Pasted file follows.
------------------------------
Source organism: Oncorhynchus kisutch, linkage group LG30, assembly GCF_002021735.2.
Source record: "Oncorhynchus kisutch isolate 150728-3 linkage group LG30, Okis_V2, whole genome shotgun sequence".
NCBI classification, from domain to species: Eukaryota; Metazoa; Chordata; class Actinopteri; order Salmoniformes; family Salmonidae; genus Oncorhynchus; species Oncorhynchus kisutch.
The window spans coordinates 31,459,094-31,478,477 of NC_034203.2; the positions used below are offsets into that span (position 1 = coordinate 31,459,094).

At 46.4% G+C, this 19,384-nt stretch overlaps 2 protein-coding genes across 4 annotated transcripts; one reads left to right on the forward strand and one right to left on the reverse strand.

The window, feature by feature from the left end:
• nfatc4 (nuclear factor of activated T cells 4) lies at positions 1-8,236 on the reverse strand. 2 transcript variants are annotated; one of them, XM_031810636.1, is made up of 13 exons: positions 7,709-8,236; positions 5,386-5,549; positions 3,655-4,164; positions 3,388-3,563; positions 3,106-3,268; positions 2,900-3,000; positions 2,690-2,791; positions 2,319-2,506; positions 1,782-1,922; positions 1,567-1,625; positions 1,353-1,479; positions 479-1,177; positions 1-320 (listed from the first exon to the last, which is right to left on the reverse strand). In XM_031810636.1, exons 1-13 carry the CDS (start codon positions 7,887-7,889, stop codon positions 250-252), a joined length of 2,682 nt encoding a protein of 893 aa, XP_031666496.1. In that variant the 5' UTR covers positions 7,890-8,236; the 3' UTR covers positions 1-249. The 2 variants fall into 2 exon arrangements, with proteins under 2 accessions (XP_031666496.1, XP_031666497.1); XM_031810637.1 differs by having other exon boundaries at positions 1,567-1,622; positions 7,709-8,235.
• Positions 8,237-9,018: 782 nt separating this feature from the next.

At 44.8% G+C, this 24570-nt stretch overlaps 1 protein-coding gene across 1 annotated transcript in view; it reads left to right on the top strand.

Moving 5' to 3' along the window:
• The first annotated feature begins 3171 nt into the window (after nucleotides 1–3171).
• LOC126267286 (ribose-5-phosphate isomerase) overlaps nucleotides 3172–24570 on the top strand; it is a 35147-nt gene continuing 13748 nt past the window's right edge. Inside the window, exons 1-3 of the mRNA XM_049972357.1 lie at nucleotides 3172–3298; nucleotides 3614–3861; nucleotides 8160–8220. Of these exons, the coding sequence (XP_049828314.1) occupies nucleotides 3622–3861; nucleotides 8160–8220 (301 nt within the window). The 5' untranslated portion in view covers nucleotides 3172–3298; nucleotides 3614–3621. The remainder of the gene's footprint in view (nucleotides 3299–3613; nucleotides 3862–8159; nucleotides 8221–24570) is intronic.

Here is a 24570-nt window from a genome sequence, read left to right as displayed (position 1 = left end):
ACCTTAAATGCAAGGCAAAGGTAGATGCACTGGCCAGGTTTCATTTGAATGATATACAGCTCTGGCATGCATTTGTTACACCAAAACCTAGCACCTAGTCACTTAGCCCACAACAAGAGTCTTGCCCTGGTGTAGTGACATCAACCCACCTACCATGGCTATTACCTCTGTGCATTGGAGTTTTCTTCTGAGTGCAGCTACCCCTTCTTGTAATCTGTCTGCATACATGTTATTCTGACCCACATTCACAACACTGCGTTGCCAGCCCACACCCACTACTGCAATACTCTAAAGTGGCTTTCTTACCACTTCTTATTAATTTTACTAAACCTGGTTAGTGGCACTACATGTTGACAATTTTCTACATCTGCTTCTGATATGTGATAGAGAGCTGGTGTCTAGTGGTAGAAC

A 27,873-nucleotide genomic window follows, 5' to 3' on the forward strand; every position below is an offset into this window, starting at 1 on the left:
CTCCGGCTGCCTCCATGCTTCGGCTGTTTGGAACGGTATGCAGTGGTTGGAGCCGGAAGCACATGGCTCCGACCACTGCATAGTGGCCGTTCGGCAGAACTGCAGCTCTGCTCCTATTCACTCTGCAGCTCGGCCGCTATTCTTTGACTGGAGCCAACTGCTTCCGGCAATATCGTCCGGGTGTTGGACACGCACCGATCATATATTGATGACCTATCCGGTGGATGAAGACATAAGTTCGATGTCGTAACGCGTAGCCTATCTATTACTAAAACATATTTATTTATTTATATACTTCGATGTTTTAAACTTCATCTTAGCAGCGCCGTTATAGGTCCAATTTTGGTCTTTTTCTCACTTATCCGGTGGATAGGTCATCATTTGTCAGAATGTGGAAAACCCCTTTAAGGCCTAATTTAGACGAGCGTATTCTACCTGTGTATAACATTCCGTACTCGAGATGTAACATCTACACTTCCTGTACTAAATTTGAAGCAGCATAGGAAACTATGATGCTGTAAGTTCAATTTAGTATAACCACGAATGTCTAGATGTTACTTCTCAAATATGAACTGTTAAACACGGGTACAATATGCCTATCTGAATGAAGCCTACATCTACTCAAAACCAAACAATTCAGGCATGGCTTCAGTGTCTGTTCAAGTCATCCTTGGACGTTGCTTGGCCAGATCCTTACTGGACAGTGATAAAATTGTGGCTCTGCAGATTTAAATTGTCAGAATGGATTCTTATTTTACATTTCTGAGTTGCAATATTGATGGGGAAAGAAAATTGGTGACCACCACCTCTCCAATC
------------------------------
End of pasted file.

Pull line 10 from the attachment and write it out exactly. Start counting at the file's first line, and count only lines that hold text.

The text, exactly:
Moving 5' to 3' along the window: